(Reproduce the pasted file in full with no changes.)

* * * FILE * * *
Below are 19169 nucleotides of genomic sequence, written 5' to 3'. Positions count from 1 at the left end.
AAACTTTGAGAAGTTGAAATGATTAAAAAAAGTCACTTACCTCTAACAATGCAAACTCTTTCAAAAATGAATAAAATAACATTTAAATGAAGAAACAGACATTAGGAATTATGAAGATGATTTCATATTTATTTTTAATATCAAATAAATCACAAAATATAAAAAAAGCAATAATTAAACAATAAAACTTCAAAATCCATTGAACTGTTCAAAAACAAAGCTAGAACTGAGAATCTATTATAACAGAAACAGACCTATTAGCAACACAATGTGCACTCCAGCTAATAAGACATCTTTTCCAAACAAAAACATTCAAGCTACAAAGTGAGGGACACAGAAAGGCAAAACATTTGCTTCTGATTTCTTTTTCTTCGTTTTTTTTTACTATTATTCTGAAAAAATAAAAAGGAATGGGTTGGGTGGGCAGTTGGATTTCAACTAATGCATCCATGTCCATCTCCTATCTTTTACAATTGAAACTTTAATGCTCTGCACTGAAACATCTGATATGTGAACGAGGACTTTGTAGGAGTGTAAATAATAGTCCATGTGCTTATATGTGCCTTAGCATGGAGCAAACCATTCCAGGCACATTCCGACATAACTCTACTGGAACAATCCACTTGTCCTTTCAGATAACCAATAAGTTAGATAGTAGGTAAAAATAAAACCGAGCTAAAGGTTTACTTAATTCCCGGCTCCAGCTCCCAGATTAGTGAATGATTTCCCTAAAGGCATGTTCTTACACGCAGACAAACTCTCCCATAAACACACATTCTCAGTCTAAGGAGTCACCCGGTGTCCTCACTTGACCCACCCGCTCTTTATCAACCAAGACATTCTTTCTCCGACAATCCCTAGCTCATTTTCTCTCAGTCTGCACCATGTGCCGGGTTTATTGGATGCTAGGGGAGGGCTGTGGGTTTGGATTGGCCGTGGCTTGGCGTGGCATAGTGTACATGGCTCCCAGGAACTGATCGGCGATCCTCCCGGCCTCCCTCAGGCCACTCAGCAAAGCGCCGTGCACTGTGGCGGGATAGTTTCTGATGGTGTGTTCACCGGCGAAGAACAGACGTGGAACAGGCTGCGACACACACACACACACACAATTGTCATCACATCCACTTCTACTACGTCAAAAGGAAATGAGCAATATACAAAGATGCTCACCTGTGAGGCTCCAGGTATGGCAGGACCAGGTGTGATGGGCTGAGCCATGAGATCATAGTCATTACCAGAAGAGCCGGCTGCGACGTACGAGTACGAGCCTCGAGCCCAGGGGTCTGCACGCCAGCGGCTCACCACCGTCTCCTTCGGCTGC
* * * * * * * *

Below are 19169 nucleotides of genomic sequence, written 5' to 3'. Positions count from 1 at the left end.
AAACTTTGAGAAGTTGAAATGATTAAAAAAAGTCACTTACCTCTAACAATGCAAACTCTTTCAAAAATGAATAAAATAACATTTAAATGAAGAAACAGACATTAGGAATTATGAAGATGATTTCATATTTATTTTTAATATCAAATAAATCACAAAATATAAAAAAAGCAATAATTAAACAATAAAACTTCAAAATCCATTGAACTGTTCAAAAACAAAGCTAGAACTGAGAATCTATTATAACAGAAACAGACCTATTAGCAACACAATGTGCACTCCAGCTAATAAGACATCTTTTCCAAACAAAAACATTCAAGCTACAAAGTGAGGGACACAGAAAGGCAAAACATTTGCTTCTGATTTCTTTTTCTTCGTTTTTTTTTACTATTATTCTGAAAAAATAAAAAGGAATGGGTTGGGTGGGCAGTTGGATTTCAACTAATGCATCCATGTCCATCTCCTATCTTTTACAATTGAAACTTTAATGCTCTGCACTGAAACATCTGATATGTGAACGAGGACTTTGTAGGAGTGTAAATAATAGTCCATGTGCTTATATGTGCCTTAGCATGGAGCAAACCATTCCAGGCACATTCCGACATAACTCTACTGGAACAATCCACTTGTCCTTTCAGATAACCAATAAGTTAGATAGTAGGTAAAAATAAAACCGAGCTAAAGGTTTACTTAATTCCCGGCTCCAGCTCCCAGATTAGTGAATGATTTCCCTAAAGGCATGTTCTTACACGCAGACAAACTCTCCCATAAACACACATTCTCAGTCTAAGGAGTCACCCGGTGTCCTCACTTGACCCACCCGCTCTTTATCAACCAAGACATTCTTTCTCCGACAATCCCTAGCTCATTTTCTCTCAGTCTGCACCATGTGCCGGGTTTATTGGATGCTAGGGGAGGGCTGTGGGTTTGGATTGGCCGTGGCTTGGCGTGGCATAGTGTACATGGCTCCCAGGAACTGATCGGCGATCCTCCCGGCCTCCCTCAGGCCACTCAGCAAAGCGCCGTGCACTGTGGCGGGATAGTTTCTGATGGTGTGTTCACCGGCGAAGAACAGACGTGGAACAGGCTGCGACACACACACACACACACAATTGTCATCACATCCACTTCTACTACGTCAAAAGGAAATGAGCAATATACAAAGATGCTCACCTGTGAGGCTCCAGGTATGGCAGGACCAGGTGTGATGGGCTGAGCCATGAGATCATAGTCATTACCAGAAGAGCCGGCTGCGACGTACGAGTACGAGCCTCGAGCCCAGGGGTCTGCACGCCAGCGGCTCACCACCGTCTCCTTCGGCTGC